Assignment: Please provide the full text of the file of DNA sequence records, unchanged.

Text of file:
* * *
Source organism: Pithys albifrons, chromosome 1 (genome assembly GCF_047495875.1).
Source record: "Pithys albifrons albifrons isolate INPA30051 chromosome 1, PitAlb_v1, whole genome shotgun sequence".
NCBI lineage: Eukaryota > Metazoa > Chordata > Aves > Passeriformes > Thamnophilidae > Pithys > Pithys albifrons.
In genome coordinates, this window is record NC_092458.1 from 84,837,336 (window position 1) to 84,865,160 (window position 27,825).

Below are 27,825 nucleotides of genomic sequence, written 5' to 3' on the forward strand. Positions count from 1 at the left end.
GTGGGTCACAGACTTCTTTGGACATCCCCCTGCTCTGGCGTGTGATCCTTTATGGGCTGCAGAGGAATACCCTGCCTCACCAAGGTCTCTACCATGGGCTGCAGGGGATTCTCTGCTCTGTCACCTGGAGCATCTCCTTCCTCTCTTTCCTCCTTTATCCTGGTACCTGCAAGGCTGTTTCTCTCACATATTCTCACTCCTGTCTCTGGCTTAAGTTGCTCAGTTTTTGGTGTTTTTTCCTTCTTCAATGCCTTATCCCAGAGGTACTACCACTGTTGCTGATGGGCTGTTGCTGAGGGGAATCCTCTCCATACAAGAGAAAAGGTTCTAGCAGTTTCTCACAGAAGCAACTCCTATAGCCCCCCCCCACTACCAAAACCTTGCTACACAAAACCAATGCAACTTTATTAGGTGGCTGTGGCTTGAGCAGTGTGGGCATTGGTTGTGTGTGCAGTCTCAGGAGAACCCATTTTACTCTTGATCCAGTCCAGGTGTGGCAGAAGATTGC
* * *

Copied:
Source organism: Pithys albifrons, chromosome 1 (genome assembly GCF_047495875.1).
Source record: "Pithys albifrons albifrons isolate INPA30051 chromosome 1, PitAlb_v1, whole genome shotgun sequence".
NCBI lineage: Eukaryota > Metazoa > Chordata > Aves > Passeriformes > Thamnophilidae > Pithys > Pithys albifrons.
In genome coordinates, this window is record NC_092458.1 from 84,837,336 (window position 1) to 84,865,160 (window position 27,825).

Below are 27,825 nucleotides of genomic sequence, written 5' to 3' on the forward strand. Positions count from 1 at the left end.
GTGGGTCACAGACTTCTTTGGACATCCCCCTGCTCTGGCGTGTGATCCTTTATGGGCTGCAGAGGAATACCCTGCCTCACCAAGGTCTCTACCATGGGCTGCAGGGGATTCTCTGCTCTGTCACCTGGAGCATCTCCTTCCTCTCTTTCCTCCTTTATCCTGGTACCTGCAAGGCTGTTTCTCTCACATATTCTCACTCCTGTCTCTGGCTTAAGTTGCTCAGTTTTTGGTGTTTTTTCCTTCTTCAATGCCTTATCCCAGAGGTACTACCACTGTTGCTGATGGGCTGTTGCTGAGGGGAATCCTCTCCATACAAGAGAAAAGGTTCTAGCAGTTTCTCACAGAAGCAACTCCTATAGCCCCCCCCCACTACCAAAACCTTGCTACACAAAACCAATGCAACTTTATTAGGTGGCTGTGGCTTGAGCAGTGTGGGCATTGGTTGTGTGTGCAGTCTCAGGAGAACCCATTTTACTCTTGATCCAGTCCAGGTGTGGCAGAAGATTGC